Kosher pizza, anyone? Those who keep the laws of kemach yashan must check whether their favorite pizza stores certify that the wheat used to bake the pizza is kemach yashan, the Torah law that states that only grains (barley, oats, rye, spelt and wheat) that took root prior to Passover may be consumed in the current year. Jewish law mandates its observance in Israel, while allowing for leniencies outside of Israel. Nonetheless, there are people who observe this law even outside of Israel, and they are facing problems.
Once again this year, for the festive holiday of Passover, the Orthodox Union has made available a list of newly certified OU Kosher for Passover products.
The close relationship between OU Kosher and Cincinnati-based Beam Global Spirits and Wine, which goes back to 1992, became even closer in March, 2008 when Beam’s 60-flavor array of DeKuyper® cordials and liqueurs, the best-selling line of those products in the United States, was certified OU Kosher. The 60-product certification was the largest liquor kosher certification ever in the United States.
In late 2006, the OU announced that it was certifying Beam’s Starbucks™ Coffee Liqueur and Starbucks™ Cream Liqueur products; it already was providing the famed OU symbol to Leroux® Liqueurs. All of these products are crafted at the Beam Global Cincinnati facility. According to the OU, that facility produces the largest number of kosher certified spirits in the country.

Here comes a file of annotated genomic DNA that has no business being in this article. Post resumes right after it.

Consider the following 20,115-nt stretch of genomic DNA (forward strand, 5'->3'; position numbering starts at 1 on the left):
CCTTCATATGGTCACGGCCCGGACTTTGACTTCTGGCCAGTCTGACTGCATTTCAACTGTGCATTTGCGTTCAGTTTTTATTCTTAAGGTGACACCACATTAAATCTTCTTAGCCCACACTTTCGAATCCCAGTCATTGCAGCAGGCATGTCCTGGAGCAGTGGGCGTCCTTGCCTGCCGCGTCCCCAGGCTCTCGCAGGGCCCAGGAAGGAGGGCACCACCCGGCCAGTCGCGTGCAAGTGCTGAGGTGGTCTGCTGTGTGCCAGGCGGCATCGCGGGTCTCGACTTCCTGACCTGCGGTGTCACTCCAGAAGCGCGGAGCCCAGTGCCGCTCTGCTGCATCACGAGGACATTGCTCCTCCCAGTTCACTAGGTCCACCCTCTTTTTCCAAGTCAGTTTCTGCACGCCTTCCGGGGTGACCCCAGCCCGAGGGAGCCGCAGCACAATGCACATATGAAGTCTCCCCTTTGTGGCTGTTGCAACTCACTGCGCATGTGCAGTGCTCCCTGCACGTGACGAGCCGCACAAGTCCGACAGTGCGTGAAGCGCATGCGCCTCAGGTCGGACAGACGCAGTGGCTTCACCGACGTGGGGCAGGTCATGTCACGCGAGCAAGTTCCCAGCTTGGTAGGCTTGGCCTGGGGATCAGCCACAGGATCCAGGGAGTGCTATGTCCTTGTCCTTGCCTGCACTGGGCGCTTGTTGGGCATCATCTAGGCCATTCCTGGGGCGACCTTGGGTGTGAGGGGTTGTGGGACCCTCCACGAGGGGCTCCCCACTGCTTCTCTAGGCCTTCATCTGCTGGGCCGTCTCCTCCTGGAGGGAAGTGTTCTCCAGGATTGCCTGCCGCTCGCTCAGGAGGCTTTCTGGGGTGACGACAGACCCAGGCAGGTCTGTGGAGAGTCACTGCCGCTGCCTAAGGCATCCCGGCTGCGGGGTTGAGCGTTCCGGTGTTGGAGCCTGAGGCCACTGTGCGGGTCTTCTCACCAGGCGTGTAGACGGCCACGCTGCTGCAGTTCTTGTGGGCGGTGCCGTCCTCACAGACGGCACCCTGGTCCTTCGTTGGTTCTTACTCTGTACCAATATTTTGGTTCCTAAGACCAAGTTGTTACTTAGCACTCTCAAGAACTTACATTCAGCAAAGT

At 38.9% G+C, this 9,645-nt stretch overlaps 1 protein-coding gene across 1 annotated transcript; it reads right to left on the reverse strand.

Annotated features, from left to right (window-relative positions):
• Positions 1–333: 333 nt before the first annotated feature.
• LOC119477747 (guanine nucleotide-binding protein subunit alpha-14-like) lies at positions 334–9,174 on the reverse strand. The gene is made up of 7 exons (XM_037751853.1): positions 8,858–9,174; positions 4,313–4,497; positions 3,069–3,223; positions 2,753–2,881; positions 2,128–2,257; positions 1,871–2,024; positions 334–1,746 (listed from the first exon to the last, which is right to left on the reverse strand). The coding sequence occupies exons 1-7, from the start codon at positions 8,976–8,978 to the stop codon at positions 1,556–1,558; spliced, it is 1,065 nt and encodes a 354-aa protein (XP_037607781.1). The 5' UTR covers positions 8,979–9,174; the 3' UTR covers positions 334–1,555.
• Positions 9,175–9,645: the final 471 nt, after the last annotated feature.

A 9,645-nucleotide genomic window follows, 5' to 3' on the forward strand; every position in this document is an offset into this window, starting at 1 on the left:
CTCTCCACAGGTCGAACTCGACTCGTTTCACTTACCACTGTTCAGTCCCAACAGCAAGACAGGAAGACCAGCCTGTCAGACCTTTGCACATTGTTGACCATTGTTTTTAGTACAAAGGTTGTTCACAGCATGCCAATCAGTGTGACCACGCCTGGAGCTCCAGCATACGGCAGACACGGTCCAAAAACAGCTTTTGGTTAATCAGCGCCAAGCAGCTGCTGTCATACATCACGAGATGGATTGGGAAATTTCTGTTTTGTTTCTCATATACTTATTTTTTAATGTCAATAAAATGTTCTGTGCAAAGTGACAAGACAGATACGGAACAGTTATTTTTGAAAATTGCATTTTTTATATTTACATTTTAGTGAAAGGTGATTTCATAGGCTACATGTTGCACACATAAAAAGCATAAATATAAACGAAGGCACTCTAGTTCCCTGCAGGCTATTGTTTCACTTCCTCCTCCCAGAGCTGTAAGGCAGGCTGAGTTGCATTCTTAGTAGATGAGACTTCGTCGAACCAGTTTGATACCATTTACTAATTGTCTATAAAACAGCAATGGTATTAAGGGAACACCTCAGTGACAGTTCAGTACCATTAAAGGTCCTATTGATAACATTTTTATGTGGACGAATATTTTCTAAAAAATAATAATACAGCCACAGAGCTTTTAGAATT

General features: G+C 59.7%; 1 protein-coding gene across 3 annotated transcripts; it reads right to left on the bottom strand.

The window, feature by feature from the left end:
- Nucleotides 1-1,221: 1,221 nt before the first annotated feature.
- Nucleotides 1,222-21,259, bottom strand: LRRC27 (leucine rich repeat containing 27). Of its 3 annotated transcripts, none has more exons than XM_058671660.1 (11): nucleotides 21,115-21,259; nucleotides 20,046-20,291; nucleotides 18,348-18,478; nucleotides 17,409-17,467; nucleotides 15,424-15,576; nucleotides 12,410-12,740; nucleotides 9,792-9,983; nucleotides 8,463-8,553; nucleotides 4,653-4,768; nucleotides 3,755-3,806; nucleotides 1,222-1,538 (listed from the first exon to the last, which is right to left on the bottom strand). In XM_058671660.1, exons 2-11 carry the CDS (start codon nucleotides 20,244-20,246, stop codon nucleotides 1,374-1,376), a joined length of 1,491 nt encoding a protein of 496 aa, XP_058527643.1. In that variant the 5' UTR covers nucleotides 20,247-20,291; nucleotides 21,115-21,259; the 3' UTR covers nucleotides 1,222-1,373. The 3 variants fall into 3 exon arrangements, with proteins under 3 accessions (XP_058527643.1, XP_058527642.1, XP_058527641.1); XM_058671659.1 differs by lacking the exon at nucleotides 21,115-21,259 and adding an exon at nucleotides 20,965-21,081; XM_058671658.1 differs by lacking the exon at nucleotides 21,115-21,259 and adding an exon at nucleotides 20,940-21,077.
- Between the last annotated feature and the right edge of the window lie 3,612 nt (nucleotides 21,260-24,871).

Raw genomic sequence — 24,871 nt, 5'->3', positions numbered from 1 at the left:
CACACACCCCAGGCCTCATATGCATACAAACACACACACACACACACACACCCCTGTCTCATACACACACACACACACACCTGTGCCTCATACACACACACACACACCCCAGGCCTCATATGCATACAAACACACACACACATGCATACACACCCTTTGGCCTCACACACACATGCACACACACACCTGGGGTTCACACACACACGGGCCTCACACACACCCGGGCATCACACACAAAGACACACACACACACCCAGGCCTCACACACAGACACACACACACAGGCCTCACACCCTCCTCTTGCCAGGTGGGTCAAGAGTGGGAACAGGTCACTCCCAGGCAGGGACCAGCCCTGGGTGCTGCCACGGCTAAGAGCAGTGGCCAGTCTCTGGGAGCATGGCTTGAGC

The Orthodox Union will present its National Kashrut Leadership Award to Osem USA at the OU’s 110th Anniversary National Dinner, Sunday, April 6 at the Grand Hyatt New York. Osem USA President, Izzet Ozdogan, will accept on behalf of the company.
OU Kosher announced today that its newly certified company, Glanbia Ingredient Ireland, is producing kosher lactose for baby formulas, with the lactose being supplied to major formula manufacturers in the American market. By working with the OU, Glanbia is able to produce a kosher product without the need repeatedly to kosherize its plant and to modify its production procedures.
Presented by The Food Institute & The Orthodox Union; A Seminar for Trade Consulates Presented by The Food Institute & The Orthodox Union
OU Kosher today announced an exciting and much-needed new initiative to respond to the kashrut needs and questions of Jewish communities throughout North America, particularly of smaller ones distant from major Jewish metropolitan areas.
Here is a recipe for a tasty video that has just been released by OU Kosher:
Not only Jews look for the kosher symbol on food these days. In a surprising turn of events, “kosher” has become the most popular claim on new food products, trouncing “organic” and “no additives or preservatives,” according to a recent report. A noteworthy 4,719 new kosher items were launched in the United States last year—nearly double the number of new “all natural” products, which placed second in the report, issued last month by Mintel, a Chicago-based market research firm.
Two years ago in this column, I wrote about the continued upsurge in “kosher consciousness,” particularly among non-Jews. Kosher products, I noted, were increasingly being sought by Muslims and Seventh-Day Adventists with religious dietary restrictions similar to kosher, by those with dietary health issues such as lactose intolerance, and by millions of ordinary consumers who regard the OU symbol as an assurance of wholesomeness and quality.